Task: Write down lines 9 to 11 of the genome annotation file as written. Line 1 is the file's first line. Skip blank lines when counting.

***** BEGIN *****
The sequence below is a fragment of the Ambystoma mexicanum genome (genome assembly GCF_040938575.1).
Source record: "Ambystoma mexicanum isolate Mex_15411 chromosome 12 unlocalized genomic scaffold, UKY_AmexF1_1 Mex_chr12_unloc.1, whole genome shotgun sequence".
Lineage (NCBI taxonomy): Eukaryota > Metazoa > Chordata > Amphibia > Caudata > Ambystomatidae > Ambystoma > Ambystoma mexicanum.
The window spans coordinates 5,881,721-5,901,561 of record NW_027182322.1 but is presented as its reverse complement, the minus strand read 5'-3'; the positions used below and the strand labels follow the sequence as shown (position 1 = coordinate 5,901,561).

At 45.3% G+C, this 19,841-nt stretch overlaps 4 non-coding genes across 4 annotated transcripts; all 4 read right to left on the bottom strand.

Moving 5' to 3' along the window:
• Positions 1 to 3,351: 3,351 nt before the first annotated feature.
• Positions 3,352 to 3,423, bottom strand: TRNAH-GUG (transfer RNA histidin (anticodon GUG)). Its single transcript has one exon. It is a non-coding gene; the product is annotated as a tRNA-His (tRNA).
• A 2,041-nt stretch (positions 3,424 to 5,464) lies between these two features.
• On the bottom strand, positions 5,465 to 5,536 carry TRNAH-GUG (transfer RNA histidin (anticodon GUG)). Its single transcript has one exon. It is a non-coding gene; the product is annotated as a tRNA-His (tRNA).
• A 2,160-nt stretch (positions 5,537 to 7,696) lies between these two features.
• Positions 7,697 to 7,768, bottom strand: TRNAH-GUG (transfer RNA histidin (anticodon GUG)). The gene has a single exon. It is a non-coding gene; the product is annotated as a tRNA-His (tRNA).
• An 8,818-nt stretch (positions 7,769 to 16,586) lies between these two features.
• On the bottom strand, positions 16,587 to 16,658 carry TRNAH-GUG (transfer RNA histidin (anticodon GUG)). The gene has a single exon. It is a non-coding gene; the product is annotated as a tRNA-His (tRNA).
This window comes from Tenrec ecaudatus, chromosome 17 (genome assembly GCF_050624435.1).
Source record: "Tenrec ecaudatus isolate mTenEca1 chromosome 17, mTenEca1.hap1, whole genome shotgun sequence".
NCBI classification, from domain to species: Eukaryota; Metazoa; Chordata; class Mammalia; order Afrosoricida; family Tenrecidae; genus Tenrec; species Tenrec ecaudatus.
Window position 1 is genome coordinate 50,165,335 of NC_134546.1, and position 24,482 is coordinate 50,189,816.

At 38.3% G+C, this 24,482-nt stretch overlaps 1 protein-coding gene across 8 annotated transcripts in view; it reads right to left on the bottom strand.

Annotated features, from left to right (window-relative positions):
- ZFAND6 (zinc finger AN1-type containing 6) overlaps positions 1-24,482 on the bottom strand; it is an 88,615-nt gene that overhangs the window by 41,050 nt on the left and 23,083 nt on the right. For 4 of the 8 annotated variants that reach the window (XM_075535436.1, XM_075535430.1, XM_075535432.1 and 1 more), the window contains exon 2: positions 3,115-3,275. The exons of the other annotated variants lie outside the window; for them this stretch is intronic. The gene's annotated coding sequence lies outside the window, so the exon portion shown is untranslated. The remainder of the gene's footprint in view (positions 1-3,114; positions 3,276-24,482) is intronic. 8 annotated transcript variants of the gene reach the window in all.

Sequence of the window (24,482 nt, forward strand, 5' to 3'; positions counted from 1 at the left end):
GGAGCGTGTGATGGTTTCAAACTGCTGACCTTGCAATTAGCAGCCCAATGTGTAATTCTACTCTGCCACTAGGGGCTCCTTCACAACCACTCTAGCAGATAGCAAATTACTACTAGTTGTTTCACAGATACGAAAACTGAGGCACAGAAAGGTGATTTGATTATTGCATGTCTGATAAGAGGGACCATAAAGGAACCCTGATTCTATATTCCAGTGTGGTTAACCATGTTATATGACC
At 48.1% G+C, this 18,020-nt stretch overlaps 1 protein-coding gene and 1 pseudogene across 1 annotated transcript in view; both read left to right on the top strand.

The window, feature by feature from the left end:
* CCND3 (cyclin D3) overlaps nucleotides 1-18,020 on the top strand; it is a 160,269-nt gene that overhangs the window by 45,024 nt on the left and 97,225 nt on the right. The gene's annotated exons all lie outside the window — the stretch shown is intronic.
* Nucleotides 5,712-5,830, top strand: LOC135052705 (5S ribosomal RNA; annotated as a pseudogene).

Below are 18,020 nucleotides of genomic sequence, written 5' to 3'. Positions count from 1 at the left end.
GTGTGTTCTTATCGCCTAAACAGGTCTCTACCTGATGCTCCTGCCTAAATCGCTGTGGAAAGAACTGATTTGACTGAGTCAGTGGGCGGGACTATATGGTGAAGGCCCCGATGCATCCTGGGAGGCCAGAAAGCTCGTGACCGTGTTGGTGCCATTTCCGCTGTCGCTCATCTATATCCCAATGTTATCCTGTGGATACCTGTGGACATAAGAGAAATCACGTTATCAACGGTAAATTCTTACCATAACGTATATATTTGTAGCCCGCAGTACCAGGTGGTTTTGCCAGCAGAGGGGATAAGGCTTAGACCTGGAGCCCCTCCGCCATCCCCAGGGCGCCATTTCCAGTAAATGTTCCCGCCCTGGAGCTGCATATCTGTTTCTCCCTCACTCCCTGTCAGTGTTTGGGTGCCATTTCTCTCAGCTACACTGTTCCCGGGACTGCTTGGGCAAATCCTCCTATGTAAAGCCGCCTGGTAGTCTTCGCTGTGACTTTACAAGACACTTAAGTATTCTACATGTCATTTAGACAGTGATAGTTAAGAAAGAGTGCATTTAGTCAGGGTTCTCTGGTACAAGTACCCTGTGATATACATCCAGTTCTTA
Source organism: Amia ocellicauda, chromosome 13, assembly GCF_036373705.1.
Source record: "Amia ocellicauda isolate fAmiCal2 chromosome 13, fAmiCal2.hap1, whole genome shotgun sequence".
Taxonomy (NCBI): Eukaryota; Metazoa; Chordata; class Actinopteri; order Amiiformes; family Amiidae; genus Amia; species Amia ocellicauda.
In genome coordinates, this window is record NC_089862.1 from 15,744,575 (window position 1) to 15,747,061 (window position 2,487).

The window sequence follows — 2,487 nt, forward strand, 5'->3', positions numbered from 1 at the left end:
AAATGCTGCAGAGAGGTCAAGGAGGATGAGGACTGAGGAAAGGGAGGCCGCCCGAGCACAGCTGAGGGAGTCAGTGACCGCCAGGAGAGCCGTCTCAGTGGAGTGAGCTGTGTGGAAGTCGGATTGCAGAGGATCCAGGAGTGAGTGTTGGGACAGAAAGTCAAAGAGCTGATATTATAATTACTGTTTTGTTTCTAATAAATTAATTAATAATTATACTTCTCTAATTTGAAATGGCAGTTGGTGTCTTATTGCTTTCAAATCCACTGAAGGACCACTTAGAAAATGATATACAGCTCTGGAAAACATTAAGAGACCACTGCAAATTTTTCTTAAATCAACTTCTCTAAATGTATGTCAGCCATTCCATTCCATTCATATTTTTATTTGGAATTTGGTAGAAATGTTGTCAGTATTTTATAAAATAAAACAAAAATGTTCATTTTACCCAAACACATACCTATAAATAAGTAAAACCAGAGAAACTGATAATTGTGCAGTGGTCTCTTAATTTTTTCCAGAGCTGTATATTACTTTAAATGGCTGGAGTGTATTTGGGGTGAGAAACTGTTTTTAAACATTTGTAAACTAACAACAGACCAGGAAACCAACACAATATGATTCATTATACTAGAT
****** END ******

• A 2,041-nt stretch (positions 3,424 to 5,464) lies between these two features.
• On the bottom strand, positions 5,465 to 5,536 carry TRNAH-GUG (transfer RNA histidin (anticodon GUG)). Its single transcript has one exon. It is a non-coding gene; the product is annotated as a tRNA-His (tRNA).
• A 2,160-nt stretch (positions 5,537 to 7,696) lies between these two features.